I’ve been struggling with some serious philosophical issues lately. For example, I couldn’t remember if we were supposed to wait until after Memorial Day to wear white, or were we supposed to wait until after Labor Day? I tried to look it up on the Internet and discovered that most people don’t really care anymore and you can pretty much wear white anytime you want to. That’s a relief!
However, even more unsettling than that, I’ve been watching the TV series “Mad Men” and reading the blogs that attempt to explain (in great detail) what the latest episode was really about. What’s going on with the people who create this show? Or is it the people who watch it? Why do we have to have an army of bloggers tell us what each episode is about? You never had to work so hard to figure out what Andy, Opie, Barney, Lassie, Uncle Jed, Granny, Richie, Potsie, Jerry, Elaine, Kramer, Rachel, Monica or Chandler were about.
As it turns out, pretty much everyone on “Mad Men” is going through some sort of existential crisis. Even the former master of I-know-exactly-how-the-world-works, Don Draper, seems to be questioning his ever-so-despicable values.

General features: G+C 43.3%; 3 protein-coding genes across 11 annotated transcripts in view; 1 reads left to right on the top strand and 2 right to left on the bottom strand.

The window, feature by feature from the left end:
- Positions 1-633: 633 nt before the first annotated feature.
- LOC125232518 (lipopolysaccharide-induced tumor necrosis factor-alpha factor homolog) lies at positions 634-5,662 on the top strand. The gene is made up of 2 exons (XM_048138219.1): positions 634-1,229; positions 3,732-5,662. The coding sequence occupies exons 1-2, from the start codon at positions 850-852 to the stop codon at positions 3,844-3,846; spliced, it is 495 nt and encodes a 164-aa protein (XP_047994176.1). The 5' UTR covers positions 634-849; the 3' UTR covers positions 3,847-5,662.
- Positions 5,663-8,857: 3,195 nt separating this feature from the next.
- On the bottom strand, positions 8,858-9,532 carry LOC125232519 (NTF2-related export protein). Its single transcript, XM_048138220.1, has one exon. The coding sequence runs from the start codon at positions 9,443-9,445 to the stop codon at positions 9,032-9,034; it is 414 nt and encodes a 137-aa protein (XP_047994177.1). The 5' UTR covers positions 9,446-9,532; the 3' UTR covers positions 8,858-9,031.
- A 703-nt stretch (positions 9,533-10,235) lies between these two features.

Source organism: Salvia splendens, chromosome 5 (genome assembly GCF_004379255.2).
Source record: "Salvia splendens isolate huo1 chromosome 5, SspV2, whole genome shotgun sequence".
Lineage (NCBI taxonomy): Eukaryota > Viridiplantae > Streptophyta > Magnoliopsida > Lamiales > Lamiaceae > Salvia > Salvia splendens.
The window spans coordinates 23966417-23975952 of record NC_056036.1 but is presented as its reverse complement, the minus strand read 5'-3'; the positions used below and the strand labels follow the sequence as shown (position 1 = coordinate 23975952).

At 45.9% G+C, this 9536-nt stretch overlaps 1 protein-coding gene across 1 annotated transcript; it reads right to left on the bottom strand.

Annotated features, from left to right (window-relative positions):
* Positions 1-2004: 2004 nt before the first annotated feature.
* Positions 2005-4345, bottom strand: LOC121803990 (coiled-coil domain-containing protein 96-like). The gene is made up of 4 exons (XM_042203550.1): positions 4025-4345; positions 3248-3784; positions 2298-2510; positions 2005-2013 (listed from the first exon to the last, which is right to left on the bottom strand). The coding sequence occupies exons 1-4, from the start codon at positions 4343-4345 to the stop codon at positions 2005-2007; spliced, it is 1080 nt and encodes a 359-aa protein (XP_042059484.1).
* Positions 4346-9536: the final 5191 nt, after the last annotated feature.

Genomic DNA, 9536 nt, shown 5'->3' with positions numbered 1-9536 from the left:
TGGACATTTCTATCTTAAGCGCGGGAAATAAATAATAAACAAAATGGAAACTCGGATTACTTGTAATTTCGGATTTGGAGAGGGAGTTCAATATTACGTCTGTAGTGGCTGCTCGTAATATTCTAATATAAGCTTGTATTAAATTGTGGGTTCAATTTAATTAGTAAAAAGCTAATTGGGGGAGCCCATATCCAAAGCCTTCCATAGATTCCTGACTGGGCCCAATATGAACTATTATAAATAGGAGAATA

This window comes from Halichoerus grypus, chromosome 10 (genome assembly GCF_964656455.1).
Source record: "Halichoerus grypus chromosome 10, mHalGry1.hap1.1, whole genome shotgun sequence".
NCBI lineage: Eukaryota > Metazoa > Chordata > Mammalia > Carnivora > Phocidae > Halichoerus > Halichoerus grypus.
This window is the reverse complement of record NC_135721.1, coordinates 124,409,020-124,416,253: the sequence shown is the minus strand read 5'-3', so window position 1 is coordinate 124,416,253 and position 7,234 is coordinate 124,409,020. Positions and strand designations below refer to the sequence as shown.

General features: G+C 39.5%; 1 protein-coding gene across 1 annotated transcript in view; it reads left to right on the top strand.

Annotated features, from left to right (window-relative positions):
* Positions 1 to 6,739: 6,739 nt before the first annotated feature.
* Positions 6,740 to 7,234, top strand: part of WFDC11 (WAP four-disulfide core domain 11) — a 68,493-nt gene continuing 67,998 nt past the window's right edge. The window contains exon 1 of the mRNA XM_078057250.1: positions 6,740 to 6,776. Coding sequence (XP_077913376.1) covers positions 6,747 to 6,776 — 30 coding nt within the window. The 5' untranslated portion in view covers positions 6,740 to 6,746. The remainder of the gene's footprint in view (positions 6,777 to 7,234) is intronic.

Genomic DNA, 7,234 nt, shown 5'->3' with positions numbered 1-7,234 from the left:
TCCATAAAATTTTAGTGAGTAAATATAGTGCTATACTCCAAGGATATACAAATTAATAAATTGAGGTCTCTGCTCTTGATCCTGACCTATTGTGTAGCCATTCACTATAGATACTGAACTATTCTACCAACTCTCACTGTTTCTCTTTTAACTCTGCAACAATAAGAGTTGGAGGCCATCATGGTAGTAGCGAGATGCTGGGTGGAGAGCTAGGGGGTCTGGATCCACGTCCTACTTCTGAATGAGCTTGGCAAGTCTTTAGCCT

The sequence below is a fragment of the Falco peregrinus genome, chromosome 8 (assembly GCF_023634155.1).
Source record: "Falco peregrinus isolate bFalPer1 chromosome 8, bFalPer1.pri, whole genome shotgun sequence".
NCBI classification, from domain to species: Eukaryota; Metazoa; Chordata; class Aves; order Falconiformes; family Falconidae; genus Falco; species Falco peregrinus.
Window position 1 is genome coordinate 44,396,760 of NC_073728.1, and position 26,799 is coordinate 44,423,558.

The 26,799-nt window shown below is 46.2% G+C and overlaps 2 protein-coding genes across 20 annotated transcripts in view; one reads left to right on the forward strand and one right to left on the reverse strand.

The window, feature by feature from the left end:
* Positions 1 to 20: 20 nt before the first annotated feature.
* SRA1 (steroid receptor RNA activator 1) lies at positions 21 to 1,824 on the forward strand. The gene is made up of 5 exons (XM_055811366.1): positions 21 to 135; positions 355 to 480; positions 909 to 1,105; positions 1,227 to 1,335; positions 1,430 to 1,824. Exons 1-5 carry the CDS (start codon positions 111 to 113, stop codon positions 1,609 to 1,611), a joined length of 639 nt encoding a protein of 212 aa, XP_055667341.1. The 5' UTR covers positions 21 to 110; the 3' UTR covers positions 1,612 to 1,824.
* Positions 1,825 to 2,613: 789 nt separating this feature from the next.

Perhaps this is why I recently felt a need to check back with some of my old, old books that offer insights on the meaning of life and becoming an enlightened soul. But some of the enlightened soul stuff can lead to some real problems in the not-so-enlightened practical world. It appears that one of the basic requirements of being an enlightened soul is that you always live in the moment. To use more enlightened words, you project an aura of total presence and timeless consciousness at all times and you are always aligned with the “now” versus thinking of the next thing.
I mentioned all this to my spouse. To paraphrase her response she said, “How can you prepare a meal if you are always aligned with the now and not thinking of the next thing? What happens if you get hungry in the now, but you have not previously thought far enough ahead to go to the grocery store and get some to-be-consumed-in-the-future food?” I couldn’t really answer that question – I guess totally enlightened people must eat out a lot.
Anyhow, here’s my plan. I am going to initially shoot for part-time enlightenment and carve out little blocks of time during my day to work on getting better at living in the moment and being totally present when interacting with people and working on activities. Then I’ll gradually increase my “being in the now” time until I find myself hungry with an empty refrigerator. At that point, I’ll know it is time to back off a bit and spend a little more time thinking about the next thing.
Here’s a potential lesson in all of this: Many good intentions fall apart because the word “always” gets attached to them. Be very careful with this word.
Chris Crouch is CEO of DME Training and Consulting and author of several books on improving productivity. Contact him through www.dmetraining.com.